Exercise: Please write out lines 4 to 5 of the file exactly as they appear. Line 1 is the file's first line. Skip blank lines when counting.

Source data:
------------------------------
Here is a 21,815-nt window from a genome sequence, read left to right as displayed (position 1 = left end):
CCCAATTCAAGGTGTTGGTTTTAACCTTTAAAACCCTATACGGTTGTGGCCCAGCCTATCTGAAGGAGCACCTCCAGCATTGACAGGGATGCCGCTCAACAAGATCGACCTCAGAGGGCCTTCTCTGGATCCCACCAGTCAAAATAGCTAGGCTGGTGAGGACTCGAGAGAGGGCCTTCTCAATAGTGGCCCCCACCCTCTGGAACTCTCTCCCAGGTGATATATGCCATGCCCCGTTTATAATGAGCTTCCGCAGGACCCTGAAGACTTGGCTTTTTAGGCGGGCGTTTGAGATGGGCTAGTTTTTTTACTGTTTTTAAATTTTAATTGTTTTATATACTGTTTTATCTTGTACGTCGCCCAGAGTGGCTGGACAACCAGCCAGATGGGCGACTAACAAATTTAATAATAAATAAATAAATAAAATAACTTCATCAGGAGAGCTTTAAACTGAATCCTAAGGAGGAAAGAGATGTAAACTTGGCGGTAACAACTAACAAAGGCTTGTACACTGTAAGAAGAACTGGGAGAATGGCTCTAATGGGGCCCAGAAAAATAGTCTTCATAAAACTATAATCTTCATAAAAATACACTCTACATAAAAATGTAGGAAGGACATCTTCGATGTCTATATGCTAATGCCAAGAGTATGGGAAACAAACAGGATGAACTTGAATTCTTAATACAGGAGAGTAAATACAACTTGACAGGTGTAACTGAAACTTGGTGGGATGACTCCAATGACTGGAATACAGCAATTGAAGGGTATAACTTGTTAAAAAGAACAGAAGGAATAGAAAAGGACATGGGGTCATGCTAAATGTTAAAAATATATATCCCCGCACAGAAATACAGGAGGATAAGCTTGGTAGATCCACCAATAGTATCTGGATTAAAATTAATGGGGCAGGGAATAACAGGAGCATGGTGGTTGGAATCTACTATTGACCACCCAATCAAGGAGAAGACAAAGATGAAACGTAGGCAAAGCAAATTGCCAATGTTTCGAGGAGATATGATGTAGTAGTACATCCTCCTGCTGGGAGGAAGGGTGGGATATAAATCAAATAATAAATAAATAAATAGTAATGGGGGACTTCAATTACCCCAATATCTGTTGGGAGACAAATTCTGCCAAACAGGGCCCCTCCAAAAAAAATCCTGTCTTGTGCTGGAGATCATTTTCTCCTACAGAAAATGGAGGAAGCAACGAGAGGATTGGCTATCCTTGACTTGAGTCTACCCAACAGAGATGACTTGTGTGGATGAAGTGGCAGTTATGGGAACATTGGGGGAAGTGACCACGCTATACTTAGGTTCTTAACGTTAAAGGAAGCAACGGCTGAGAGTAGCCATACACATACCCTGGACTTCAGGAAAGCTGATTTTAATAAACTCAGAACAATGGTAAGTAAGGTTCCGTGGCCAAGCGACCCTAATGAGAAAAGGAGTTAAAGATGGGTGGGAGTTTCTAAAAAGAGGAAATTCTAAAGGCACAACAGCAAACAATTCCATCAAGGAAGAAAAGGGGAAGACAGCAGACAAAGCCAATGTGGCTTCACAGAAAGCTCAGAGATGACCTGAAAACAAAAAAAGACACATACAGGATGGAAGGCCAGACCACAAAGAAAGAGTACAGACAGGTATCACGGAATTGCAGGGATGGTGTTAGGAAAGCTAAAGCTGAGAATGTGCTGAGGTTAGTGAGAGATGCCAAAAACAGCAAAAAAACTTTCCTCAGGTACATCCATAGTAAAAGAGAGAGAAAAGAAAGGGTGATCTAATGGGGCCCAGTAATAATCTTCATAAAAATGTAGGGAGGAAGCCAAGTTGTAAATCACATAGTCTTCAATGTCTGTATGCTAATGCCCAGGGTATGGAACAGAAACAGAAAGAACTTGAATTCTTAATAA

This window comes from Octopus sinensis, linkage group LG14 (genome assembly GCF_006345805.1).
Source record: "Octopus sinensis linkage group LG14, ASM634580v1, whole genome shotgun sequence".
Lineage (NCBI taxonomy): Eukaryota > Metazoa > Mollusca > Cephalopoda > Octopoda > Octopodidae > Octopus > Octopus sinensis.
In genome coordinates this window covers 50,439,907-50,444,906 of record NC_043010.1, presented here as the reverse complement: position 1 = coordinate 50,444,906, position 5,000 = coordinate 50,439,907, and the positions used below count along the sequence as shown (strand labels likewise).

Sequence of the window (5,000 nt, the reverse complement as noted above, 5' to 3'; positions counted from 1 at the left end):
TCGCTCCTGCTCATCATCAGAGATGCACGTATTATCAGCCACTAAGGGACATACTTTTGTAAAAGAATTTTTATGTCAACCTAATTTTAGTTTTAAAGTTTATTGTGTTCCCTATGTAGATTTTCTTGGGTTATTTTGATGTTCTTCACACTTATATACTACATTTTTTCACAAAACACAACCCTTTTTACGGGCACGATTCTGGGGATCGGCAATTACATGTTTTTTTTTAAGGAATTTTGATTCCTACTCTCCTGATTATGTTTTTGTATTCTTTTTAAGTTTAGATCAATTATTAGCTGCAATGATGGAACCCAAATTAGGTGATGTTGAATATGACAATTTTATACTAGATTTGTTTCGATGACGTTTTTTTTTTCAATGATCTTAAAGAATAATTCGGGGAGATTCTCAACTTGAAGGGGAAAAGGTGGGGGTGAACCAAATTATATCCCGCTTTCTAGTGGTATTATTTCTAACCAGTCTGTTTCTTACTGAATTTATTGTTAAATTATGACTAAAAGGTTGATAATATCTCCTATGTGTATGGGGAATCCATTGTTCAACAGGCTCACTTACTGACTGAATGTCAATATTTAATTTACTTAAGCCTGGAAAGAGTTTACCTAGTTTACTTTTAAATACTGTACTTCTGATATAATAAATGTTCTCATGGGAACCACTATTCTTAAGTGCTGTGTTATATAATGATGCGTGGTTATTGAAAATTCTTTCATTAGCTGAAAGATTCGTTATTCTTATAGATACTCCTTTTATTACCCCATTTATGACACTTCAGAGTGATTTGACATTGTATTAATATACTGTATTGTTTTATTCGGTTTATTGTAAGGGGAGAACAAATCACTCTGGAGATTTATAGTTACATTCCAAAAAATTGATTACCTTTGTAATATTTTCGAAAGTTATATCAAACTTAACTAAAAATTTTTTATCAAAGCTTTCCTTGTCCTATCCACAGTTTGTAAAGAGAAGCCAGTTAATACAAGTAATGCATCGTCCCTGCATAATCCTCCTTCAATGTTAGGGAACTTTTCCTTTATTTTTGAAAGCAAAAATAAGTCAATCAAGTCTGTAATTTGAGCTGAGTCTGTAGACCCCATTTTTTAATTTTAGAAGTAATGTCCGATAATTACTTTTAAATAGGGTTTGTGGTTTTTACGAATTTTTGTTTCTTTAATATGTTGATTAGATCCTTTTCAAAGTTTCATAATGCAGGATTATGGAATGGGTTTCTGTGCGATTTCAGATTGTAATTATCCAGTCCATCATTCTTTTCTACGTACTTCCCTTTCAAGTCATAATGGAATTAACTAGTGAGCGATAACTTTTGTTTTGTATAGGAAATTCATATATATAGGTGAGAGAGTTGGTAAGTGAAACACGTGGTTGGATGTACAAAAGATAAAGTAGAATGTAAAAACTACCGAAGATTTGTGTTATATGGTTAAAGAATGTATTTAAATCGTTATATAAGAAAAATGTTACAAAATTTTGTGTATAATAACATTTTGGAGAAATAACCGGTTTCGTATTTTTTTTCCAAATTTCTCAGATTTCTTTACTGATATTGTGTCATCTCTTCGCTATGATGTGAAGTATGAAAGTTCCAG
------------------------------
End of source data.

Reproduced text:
Source record: "Octopus sinensis linkage group LG14, ASM634580v1, whole genome shotgun sequence".
Lineage (NCBI taxonomy): Eukaryota > Metazoa > Mollusca > Cephalopoda > Octopoda > Octopodidae > Octopus > Octopus sinensis.